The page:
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How often should I take inositol?

There are several options when it comes to inositol supplementation. To get the health benefits of inositol, you can choose myo-inositol, D-chiro-inositol, or a blend of both (usually in a ratio of 40 parts of myo-inositol per one part of D-chiro-inositol). 

Inositol is available in capsule and powder form. The powder is relatively tasteless and can be mixed with most liquids, such as water or juice.

You can take inositol as often as the supplement label recommends. A popular inositol supplement with a 40:1 ratio suggests taking one scoop (containing 2,000 milligrams of myo-inositol and 50 milligrams of D-chiro-inositol) twice daily. 

Inositol in capsule forms often suggest a dosage providing 2,000 milligrams of myo-inositol and 50 milligrams of D-chiro-inositol.

Inositol is generally well-tolerated. However, it might cause gastrointestinal symptoms in some people. 

Inositol is a naturally-occurring sugar alcohol, which can cause symptoms like flatulence and nausea in some. Other potential side effects from taking inositol include dizziness, tiredness, and headache.

If you have a sensitive stomach, you might want to start with half of the recommended dose or split the total dose among two doses. Taking inositol with food might also help reduce any potential side effects.


Inositol has many potential health benefits. It can help improve glucose metabolism and insulin sensitivity, as well as promote healthy hormone levels and ovulation patterns among women with PCOS. Even if you don’t have PCOS, inositol might still be beneficial because it improves blood sugar levels and glycemic control.

Inositol supplements in the form of myo-inositol, D-chiro-inositol, or a blend of them at a ratio of 40:1, respectively, are widely available and generally very safe to take. If you have questions regarding inositol supplementation, reach out to a trusted member of your healthcare team.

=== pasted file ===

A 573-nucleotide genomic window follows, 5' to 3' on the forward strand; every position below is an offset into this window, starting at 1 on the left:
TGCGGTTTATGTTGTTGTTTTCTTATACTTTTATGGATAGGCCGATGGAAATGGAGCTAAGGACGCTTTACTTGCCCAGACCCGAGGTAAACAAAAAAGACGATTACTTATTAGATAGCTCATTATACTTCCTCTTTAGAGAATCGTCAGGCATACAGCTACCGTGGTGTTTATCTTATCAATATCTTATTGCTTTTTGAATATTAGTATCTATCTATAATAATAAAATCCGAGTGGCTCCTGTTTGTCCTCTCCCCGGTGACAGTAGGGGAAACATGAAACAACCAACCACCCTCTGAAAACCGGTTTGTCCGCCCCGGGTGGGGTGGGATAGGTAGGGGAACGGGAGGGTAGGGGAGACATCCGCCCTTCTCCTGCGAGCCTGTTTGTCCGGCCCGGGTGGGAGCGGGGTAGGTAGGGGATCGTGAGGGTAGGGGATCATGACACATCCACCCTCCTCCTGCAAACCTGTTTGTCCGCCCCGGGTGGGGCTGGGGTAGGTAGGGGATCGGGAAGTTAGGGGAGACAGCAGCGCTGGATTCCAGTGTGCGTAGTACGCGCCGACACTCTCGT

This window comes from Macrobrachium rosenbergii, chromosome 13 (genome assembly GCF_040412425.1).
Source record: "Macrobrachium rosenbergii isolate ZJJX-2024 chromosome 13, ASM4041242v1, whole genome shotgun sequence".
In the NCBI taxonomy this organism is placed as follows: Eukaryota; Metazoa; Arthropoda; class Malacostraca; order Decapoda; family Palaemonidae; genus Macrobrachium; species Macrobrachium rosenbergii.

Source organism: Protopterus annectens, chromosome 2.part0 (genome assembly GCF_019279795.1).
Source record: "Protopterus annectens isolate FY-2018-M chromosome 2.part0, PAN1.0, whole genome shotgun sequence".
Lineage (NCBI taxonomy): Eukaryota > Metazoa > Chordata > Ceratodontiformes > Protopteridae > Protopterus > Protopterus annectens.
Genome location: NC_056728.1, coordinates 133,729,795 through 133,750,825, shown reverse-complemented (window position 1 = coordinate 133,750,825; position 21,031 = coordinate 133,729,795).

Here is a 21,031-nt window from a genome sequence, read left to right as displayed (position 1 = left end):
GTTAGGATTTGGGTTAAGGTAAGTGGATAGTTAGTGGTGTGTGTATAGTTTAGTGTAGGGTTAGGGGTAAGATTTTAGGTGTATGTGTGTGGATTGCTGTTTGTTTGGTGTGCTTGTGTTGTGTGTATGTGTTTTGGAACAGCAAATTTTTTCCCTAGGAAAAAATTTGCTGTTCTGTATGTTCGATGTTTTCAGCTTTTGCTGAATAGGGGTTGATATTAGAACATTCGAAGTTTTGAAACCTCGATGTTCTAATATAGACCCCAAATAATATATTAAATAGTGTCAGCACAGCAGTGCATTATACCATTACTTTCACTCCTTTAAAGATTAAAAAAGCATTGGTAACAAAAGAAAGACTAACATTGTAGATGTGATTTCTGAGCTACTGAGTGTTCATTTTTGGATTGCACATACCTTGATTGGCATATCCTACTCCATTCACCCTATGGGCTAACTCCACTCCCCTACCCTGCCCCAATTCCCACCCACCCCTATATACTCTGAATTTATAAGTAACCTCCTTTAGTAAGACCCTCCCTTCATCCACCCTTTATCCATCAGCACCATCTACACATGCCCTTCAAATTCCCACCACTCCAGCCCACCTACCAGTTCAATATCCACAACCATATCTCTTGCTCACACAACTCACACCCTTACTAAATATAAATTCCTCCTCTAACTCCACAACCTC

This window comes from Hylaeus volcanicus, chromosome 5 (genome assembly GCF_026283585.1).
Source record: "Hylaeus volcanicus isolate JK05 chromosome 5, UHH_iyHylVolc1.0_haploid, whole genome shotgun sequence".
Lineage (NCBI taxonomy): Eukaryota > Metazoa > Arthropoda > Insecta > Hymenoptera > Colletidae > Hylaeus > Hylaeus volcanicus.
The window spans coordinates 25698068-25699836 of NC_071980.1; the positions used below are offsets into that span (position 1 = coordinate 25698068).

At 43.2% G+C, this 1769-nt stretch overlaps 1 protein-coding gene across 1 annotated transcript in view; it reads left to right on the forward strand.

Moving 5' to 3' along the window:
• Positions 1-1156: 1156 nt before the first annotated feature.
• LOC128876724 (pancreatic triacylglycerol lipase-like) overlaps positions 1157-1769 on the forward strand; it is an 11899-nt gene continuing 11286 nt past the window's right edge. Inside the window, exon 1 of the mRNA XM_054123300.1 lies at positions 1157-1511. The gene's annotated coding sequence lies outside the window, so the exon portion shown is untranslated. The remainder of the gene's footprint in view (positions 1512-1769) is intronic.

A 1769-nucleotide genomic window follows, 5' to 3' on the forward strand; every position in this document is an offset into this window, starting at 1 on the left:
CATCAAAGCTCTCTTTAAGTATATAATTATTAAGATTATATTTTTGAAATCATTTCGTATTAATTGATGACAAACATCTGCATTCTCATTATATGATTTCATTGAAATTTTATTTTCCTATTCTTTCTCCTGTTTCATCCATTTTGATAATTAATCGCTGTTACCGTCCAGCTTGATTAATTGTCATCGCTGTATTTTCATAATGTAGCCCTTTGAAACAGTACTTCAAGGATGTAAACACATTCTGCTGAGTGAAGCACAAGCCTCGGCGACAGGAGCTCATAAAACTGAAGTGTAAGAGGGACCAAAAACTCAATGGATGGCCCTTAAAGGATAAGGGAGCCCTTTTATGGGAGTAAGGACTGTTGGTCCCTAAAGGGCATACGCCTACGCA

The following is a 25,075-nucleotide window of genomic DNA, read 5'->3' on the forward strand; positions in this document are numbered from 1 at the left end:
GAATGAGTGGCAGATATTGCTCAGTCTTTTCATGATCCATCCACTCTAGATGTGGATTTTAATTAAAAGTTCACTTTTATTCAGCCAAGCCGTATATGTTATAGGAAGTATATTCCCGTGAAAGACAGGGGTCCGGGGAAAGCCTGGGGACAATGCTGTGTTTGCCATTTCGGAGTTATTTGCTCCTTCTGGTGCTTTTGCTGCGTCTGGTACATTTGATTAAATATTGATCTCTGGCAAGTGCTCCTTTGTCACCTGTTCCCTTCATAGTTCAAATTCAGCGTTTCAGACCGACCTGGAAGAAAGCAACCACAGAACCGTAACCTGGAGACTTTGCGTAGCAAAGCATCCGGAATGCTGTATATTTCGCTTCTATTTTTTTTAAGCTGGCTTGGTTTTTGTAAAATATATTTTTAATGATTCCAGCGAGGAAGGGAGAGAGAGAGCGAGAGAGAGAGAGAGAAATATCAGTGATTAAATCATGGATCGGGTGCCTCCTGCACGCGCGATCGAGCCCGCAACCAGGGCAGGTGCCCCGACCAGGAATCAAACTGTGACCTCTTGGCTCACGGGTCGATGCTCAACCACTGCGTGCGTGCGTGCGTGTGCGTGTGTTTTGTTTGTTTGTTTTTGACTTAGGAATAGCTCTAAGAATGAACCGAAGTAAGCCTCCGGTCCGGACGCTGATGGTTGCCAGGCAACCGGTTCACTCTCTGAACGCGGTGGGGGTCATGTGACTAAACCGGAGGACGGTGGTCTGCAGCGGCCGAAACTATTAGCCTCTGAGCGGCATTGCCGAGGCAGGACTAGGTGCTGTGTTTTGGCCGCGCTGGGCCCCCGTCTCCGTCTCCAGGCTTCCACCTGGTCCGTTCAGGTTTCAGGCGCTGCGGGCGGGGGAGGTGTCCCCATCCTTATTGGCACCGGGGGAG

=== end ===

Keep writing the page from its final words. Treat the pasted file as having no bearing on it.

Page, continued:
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  1. Kamenov Z, Kolarov G, Gateva A, Carlomagno G, Genazzani AD. Ovulation induction with myo-inositol alone and in combination with clomiphene citrate in polycystic ovarian syndrome patients with insulin resistance. Gynecol Endocrinol. 2015. https://pubmed.ncbi.nlm.nih.gov/25259724/
  2. Costantino D, Minozzi G, Minozzi E, Guaraldi C. Metabolic and hormonal effects of myo-inositol in women with polycystic ovary syndrome: a double-blind trial. Eur Rev Med Pharmacol Sci. 2009. https://pubmed.ncbi.nlm.nih.gov/19499845/
  3. Ciotta L, Stracquadanio M, Pagano I, Carbonaro A, Palumbo M, Gulino F. Effects of myo-inositol supplementation on oocyte’s quality in PCOS patients: a double blind trial. Eur Rev Med Pharmacol Sci. 2011. https://pubmed.ncbi.nlm.nih.gov/21744744/
  4. Iuorno MJ, Jakubowicz DJ, Baillargeon JP, Dillon P, Gunn RD, Allan G, Nestler JE. Effects of d-chiro-inositol in lean women with the polycystic ovary syndrome. Endocr Pract. 2002. https://pubmed.ncbi.nlm.nih.gov/15251831/
  5. Colak E, Ozcimen EE, Tohma YA, Ceran MU. May myo-inositol and d-chiro-inositol (40:1) treatment be a good option on normal-weighted polycystic ovary syndrome patients without insulin resistance? J Obstet Gynaecol Res. 2020. https://pubmed.ncbi.nlm.nih.gov/32989863/
  6. Miñambres I, Cuixart G, Gonçalves A, Corcoy R. Effects of inositol on glucose homeostasis: Systematic review and meta-analysis of randomized controlled trials. Clin Nutr. 2019. https://pubmed.ncbi.nlm.nih.gov/29980312/
  7. Nas K, Tűű L. A comparative study between myo-inositol and metformin in the treatment of insulin-resistant women. Eur Rev Med Pharmacol Sci. 2017. https://pubmed.ncbi.nlm.nih.gov/28724173/
  8. Pani A, Gironi I, Di Vieste G, Mion E, Bertuzzi F, Pintaudi B. From Prediabetes to Type 2 Diabetes Mellitus in Women with Polycystic Ovary Syndrome: Lifestyle and Pharmacological Management. Int J Endocrinol. 2020. https://pubmed.ncbi.nlm.nih.gov/32587614/
  9. Xing C, Zhang J, Zhao H, He B. Effect of Sex Hormone-Binding Globulin on Polycystic Ovary Syndrome: Mechanisms, Manifestations, Genetics, and Treatment. Int J Womens Health. 2022. https://www.ncbi.nlm.nih.gov/pmc/articles/PMC8818772/ 
  10. Unfer V, Facchinetti F, Orrù B, Giordani B, Nestler J. Myo-inositol effects in women with PCOS: a meta-analysis of randomized controlled trials. Endocr Connect. 2017. https://pubmed.ncbi.nlm.nih.gov/29042448/